Mile High View

Climate Change and Energy Consumption

Watching the reports on Irma and Harvey, rubbing my eyes from the haze that covered much of Seattle, and having the wettest winter in Seattle’s recorded history to this summer’s longest period without rain all feels like climate change to me.

Yet we seem to be plunging forward into a future which will require more natural resources and more energy than ever. I am an optimist, and am confident that we will solve the problem – we will find a way to produce more energy with less damage to the climate. There will be investment opportunities on both sides (energy needs and climate change), and that is what I wanted to discuss today.

On the radio program, I have illustrated the impact of greenhouse gases by relating an analogy. Think about when the outside temperature is 75⁰ and you drive to the mall to do some shopping. You have the air conditioning on in the car set at 69⁰. You park the car and go shopping for an hour or two, and when you get back to your car and open the door. The temperature is not 69⁰ or even 75⁰; it is boiling in the 90s. What happened? The sun rays shined into the car turning to heat when it hit the seats and interior of the car. Some of the energy bounced back, but was blocked by the roof of the car. If you have a convertible with the top down, none of that happens. The heat from the sun escapes.

That is similar to what happens with greenhouse gases. The sun rays hit the earth and without the greenhouse gas, would bounce back. But the greenhouse gas acts like the roof of your car, keeping the heat of the sun from escaping.

I’ve written about the impact emerging markets are having on the market and the middle class before – that by 2030, 93% of the world’s middle class will be in countries like China, Brazil, and Russia. As affluence around the world increases, logically, energy use per capita grows. China alone, for example, is currently responsible for approximately 23% of global energy use compared to the US’s 17%.[1] By 2035, the world energy demand is estimated to increase by 30%.[2] That is the repercussion of “First World” technology and comforts becoming common worldwide. Our current response, burning coal, oil, and natural gas, will continue to wreak havoc on the planet; it is estimated by the International Energy Agency that by 2025 it will take $45 trillion invested in global energy to meet the necessary levels of greenhouse gas reduction.[3]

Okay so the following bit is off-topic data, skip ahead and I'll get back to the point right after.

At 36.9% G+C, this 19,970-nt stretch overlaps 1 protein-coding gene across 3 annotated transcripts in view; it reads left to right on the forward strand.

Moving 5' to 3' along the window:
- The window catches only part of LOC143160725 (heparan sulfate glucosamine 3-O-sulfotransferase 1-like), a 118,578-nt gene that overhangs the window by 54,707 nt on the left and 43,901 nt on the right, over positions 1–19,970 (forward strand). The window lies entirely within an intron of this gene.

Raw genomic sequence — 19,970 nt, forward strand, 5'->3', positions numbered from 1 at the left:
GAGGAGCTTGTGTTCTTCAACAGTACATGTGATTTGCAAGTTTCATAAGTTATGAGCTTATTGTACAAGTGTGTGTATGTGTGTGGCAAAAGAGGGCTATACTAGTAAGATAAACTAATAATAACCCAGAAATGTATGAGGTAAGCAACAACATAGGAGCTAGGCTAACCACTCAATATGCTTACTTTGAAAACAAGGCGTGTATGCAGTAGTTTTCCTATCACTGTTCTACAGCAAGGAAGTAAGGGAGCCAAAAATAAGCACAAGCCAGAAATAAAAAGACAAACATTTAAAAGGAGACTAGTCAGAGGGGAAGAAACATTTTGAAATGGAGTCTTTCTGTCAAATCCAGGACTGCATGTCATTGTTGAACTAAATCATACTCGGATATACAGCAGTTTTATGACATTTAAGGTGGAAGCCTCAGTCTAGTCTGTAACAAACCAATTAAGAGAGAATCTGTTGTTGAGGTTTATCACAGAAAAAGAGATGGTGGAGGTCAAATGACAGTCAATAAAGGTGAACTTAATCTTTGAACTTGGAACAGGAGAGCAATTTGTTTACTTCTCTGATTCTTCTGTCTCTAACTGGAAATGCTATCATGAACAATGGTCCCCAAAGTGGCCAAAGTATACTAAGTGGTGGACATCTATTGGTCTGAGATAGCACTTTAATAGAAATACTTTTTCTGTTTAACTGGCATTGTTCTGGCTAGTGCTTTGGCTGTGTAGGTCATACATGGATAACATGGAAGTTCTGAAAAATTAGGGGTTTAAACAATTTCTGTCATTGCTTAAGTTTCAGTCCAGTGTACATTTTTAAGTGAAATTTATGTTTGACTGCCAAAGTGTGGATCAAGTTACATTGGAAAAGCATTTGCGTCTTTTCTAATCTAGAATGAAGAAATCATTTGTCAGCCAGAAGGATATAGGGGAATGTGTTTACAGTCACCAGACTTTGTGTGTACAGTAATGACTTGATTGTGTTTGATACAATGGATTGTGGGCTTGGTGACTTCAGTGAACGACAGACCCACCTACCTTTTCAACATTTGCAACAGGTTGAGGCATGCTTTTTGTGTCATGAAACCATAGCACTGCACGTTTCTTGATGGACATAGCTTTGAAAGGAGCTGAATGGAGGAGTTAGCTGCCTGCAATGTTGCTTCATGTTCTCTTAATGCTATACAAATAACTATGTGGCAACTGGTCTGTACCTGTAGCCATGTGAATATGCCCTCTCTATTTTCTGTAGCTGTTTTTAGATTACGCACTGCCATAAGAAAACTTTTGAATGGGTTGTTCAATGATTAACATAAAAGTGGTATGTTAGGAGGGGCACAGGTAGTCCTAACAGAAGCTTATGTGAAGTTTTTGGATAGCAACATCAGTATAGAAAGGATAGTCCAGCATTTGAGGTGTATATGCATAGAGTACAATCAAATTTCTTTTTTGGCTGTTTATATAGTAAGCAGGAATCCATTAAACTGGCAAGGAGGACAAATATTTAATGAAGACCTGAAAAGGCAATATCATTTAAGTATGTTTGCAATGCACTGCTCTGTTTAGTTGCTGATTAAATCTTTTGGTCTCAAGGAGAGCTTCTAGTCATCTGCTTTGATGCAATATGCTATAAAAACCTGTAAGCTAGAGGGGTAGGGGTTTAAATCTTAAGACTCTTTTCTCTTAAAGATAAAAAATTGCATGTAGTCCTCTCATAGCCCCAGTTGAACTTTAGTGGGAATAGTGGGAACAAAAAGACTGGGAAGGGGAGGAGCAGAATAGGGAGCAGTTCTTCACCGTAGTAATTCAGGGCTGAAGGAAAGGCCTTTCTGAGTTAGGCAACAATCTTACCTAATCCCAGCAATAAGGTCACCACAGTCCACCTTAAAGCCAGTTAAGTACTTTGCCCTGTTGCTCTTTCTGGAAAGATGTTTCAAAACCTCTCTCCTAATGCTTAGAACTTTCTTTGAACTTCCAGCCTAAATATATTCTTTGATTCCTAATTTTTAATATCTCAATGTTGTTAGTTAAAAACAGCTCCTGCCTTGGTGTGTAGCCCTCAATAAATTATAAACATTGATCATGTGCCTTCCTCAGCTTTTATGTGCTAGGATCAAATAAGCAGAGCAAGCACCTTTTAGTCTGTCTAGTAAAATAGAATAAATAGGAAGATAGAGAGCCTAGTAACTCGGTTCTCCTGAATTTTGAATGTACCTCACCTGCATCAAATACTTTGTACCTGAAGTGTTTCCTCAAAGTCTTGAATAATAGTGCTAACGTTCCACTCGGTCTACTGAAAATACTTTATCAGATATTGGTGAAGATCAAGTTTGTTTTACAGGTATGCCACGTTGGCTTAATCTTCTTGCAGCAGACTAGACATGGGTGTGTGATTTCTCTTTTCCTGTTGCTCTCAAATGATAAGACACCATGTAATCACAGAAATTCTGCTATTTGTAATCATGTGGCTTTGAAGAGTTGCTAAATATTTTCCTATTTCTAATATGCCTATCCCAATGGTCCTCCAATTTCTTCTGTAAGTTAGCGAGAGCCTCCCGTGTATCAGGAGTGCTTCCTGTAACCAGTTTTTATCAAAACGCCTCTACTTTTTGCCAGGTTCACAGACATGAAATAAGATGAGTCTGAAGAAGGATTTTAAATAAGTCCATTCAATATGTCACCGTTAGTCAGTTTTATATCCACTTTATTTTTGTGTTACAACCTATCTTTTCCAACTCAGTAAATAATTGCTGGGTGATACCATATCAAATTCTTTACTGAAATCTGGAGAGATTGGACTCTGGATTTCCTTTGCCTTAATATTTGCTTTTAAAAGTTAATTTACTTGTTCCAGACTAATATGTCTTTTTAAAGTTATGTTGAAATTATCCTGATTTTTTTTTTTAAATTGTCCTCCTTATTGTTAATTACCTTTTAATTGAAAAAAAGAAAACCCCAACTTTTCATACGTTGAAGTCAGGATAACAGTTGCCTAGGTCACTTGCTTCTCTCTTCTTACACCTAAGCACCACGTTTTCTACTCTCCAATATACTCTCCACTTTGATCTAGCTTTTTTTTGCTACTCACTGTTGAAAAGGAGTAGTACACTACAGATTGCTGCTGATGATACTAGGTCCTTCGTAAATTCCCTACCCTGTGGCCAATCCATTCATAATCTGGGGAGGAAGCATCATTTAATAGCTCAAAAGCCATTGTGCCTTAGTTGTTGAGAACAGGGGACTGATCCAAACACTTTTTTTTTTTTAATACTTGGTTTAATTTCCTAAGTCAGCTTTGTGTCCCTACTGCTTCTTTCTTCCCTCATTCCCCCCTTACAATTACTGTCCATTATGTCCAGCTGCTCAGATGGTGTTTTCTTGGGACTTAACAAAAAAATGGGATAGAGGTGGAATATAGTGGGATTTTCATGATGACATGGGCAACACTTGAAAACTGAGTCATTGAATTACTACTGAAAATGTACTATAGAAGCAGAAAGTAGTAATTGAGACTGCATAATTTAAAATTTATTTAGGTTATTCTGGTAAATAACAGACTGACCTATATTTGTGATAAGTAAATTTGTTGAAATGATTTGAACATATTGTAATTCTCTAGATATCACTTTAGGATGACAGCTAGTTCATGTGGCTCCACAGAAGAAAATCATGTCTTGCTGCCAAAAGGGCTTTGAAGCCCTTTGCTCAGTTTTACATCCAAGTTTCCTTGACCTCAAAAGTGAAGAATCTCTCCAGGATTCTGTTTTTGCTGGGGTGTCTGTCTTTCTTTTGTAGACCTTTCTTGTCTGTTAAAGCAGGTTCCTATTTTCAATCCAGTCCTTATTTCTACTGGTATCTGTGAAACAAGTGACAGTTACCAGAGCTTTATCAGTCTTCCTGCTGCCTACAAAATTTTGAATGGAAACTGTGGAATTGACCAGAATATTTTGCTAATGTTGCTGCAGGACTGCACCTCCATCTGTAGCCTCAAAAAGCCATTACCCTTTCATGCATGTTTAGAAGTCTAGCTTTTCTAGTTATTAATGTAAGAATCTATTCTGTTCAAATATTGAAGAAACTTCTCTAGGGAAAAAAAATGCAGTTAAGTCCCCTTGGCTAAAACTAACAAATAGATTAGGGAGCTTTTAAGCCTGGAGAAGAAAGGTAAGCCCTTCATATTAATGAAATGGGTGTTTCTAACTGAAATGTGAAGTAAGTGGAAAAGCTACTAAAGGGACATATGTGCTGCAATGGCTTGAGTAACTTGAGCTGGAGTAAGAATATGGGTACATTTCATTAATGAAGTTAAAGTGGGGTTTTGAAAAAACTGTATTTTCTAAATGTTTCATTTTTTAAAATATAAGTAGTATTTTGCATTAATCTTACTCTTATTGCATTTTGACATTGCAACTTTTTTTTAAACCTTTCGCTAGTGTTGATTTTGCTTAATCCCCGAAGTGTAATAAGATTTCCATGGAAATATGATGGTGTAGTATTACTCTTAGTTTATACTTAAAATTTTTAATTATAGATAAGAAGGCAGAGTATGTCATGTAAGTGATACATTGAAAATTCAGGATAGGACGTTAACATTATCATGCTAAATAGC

In my opinion, $45 trillion may be too high and does not take into account the changes in technology we will see over the next ten years. In any case, there will be significant capital directed toward energy producers and that creates opportunities for investors if they choose the right opportunities.

Although climate change has found its way into the realm of political controversy, the reality is that 99% of scientists who have spent time on the problem agree it exists. In the end, I believe that climate change is not about political stances, but about fact and scientific study.

Climate change began with the Industrial Revolution, when humans began using coal, oil, and natural gases to power their innovative new technologies. The CO2 concentration at the beginning of the Industrial Revolution was 280 ppm – we know this because scientists are able to drill into ice caps and measure time and carbon content. In 2011, the CO2 in the atmosphere was measured at 402 ppm.[4] The CO2 traps the heat inside the atmosphere (hence the title “Greenhouse Gas”) and slowly heats the earth.

We have seen that between 1880 and 1970 that the average temperature increase was only about 0.03⁰C each decade (which means about 1⁰F over 190 years). But since 1970, the average temperature has increased 0.13⁰C (meaning 1⁰F every 40 years)![5] The global temperature increase is responsible for dangerous storms like Hurricanes Harvey and Katrina, the wildfires, melting ice caps, and dozens of other symptoms.